Thinking of Buying into HOA? Here’s what you need to know

Homeowner Associations

A Homeowner association (HOA) is a private association created by a real estate developer to market, manage and sell homes and lots in planned developments. These can include, houses, townhouses, and condos.

If you buy a house in the subdivision or condominium, you are generally obligated to become a member of the homeowners association and pay monthly or annual fees.

The HOA manages the common areas and amenities and enforces the rules and bylaws. Fees often range from $150 to $500, depending on many variables. The more amenities and services provided by the HOA, the higher the cost. Some are paid yearly, while some are paid monthly. Fees typically go towards maintaining common areas and amenities, and towards protecting the quality of life and property values within the planned development.

HOAs have been known to wield a lot of power, so it is important to know what you’re buying into if you decide to buy into one.

Here’s what you need to know about your HOA:

The Rules

Each HOA has a specific set of rules that you must follow known as the covenants, conditions, and restrictions, or “CC&Rs.” These rules are governed by the HOA, and might include restrictions on the color of your house, the size and breed of your dog, or the height and type of fence you choose. CC&Rs will vary depending on the HOA. Some have a larger set of CC&Rs than others.

You should be aware of all the rules within the HOA, as well as the punishment for breaking these rules.

Perhaps the most important part of living under an HOA—it can enforce hefty fines if you do not follow their rules. You could even face foreclosure on your house if you fail to pay their fees or comply with their rules. This is because when you purchase the house, you are bound to deed restrictions.

Be sure that you are OK with following all of the rules.

Know the HOA’s financial standing:

You’ll want to take a look at the HOA’s financial standing. The HOA should have a reserve set aside for special issues such as repairs or equipment replacement. If there is not enough money in a reserve fund, you could be on the hook for a “special assessment,” or a bill to help pay for the repair.  For example, if the roof needs to be repaired on the building, be prepared for a special assessment. While a special assessment every once in a while might be necessary, frequent assessments could be a troubling sign. You should also figure out what percentage of homeowners are paying their fee each month, or the number of unsold houses or units within the development. You could be on the hook for homeowners that fail to pay their fees, or for a fee increase due to a lack of members to pay fees. Here are a few questions to ask about the HOA’s financial standing:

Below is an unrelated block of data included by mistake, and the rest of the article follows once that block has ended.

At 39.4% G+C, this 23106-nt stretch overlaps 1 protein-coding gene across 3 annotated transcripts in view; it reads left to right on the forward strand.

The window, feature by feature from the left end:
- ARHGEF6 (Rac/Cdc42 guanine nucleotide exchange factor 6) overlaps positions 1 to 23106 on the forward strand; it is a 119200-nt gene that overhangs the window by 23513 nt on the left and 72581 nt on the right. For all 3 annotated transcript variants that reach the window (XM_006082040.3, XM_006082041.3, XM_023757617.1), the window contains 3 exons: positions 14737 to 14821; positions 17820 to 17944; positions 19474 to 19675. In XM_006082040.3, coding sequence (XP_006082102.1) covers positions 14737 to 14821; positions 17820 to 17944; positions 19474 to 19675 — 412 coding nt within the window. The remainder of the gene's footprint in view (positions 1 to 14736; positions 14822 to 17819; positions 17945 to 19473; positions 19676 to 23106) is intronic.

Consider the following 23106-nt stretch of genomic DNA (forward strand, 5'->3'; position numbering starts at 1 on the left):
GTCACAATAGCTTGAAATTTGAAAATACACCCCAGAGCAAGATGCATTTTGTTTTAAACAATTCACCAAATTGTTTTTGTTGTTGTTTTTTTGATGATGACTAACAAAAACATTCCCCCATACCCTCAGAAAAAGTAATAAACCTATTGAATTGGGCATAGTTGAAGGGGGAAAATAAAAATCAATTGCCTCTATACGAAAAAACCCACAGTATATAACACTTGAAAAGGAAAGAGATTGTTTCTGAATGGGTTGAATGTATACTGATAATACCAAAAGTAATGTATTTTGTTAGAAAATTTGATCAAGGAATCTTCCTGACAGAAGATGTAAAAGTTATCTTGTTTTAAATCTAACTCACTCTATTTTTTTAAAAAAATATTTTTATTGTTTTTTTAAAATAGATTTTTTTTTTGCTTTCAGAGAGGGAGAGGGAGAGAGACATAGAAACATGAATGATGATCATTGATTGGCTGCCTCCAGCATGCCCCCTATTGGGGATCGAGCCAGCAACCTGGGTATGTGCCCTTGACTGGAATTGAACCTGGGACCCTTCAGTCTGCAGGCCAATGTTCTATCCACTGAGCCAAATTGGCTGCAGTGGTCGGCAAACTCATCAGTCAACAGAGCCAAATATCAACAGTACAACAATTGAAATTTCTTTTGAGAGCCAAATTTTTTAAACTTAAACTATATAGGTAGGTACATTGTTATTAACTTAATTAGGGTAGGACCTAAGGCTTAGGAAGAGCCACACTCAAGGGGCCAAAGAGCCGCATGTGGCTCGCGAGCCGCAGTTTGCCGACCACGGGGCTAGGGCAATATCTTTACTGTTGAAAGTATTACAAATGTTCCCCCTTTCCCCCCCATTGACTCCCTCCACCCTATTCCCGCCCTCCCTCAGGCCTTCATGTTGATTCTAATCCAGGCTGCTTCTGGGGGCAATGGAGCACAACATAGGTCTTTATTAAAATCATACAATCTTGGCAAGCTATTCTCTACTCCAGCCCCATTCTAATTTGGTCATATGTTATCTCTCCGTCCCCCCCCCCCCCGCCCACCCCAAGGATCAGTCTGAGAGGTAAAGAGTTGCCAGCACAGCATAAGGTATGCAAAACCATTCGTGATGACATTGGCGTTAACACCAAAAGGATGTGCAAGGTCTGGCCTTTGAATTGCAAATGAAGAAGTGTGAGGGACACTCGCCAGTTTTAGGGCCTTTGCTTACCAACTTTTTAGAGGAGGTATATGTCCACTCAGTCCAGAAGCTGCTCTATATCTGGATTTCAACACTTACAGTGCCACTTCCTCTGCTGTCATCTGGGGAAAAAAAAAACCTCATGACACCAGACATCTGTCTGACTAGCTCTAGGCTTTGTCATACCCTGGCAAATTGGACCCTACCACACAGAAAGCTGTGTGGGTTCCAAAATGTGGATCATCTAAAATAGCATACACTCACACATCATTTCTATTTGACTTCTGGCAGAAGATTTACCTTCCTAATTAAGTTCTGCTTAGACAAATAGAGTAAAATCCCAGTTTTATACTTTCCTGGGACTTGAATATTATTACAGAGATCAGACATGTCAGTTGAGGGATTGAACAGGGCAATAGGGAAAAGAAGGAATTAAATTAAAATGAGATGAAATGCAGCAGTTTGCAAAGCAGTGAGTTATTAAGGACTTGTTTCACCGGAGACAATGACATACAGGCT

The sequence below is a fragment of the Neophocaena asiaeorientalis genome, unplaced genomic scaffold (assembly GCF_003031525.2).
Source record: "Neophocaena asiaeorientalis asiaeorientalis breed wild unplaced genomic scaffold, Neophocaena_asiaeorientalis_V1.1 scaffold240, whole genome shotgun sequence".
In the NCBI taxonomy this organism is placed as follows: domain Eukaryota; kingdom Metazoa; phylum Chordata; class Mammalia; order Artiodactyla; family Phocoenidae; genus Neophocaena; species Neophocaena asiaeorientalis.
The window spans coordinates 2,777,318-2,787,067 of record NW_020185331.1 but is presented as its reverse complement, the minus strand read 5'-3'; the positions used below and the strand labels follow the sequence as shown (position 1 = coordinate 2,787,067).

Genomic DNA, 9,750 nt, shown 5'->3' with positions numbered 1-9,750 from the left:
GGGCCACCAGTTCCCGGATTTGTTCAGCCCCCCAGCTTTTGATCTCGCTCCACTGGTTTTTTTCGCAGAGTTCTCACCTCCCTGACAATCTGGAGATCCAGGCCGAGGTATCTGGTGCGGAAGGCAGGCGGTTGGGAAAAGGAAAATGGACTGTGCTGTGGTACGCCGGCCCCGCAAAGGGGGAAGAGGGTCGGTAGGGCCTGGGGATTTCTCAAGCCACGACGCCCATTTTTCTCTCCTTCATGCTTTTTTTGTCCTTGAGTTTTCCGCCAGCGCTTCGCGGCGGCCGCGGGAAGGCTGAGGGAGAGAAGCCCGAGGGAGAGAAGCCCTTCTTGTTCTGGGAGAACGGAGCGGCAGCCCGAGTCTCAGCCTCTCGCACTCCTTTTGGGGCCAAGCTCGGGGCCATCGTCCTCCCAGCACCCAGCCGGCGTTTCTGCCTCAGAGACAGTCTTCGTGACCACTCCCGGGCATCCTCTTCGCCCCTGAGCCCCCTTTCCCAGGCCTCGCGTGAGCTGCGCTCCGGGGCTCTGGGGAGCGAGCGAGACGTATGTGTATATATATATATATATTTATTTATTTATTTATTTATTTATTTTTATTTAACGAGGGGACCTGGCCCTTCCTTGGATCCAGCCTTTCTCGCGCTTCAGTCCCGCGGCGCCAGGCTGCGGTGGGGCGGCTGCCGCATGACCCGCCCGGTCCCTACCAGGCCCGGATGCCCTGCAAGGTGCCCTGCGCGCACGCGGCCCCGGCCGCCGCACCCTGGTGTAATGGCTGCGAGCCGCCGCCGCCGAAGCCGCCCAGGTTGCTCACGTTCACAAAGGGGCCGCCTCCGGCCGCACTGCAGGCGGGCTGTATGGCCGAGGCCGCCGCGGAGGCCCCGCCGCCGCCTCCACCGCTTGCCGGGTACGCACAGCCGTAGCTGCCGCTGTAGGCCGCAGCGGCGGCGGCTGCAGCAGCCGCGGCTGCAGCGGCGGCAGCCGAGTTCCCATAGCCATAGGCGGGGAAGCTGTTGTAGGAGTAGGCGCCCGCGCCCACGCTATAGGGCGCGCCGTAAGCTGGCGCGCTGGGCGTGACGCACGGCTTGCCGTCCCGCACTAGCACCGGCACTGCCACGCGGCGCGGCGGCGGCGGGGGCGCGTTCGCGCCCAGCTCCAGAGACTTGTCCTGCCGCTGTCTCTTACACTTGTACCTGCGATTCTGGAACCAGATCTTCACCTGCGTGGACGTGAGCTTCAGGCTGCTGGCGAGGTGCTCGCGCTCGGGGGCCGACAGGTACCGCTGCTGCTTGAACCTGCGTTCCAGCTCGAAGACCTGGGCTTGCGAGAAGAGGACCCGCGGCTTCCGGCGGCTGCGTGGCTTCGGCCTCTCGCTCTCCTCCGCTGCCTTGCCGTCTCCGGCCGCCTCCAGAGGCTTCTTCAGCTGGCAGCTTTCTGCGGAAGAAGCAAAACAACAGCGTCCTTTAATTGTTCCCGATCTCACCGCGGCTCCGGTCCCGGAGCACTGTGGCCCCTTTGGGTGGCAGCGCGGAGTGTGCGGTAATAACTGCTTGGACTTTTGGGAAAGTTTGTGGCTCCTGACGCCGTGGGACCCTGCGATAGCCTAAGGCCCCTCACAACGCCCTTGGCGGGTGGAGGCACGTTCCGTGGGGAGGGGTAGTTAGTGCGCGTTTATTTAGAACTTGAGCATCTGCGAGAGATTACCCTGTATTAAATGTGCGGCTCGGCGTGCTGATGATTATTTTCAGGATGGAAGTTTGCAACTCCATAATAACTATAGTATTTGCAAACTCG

How are HOA fee increases set?

    How often do increases occur?

    How large is the HOA’s reserve fund?

    What special assessments have been made in the past and are any planned for the future?

    What do monthly dues cover?

    Are there any current or past lawsuits?

Ask for a copy of minutes from the past few HOA meetings. This will give you an idea of how things are run within the HOA. Some HOAs hire professional management companies, and some run are run by volunteers from the community. Looking at the minutes could enlighten you to possible issues that the HOA is facing at the moment. You don’t want an HOA that’s been riddled with drama in the past.

Here are some questions to keep in mind:

    What are the current and past conflicts?

    What is the conflict revolving process?

Ask yourself if it’s worth it:

A major benefit to owning rather than buying is the ability to do as you please. If you’re someone who hates being told what to do, even if it’s for the common good of the community—think hard before moving into a community with an HOA.

One of the most appealing reasons for joining into an HOA-governed home is the access to amenities that you might not be able to afford on your own, such as swimming pools, tennis courts, and fitness centers.

If you’re not planning on using these amenities, you should ask yourself if it’s worth it to pay the HOA fee. These fees might end up costing you the same amount as the house you thought you couldn’t afford.

The Bottom Line

If run properly, HOAs are designed to benefit the homeowner by providing management and maintenance services, recreational facilities, and the enforcement of community appearance standards designed to help increase property values.

Some HOA disadvantages include association fees, fines, property restrictions, and potential mismanagement or under-management.

No one can definitively say that buying into an HOA is a good or bad idea—it’s all up to your personal preference. Just make sure you know what you’re buying into. 

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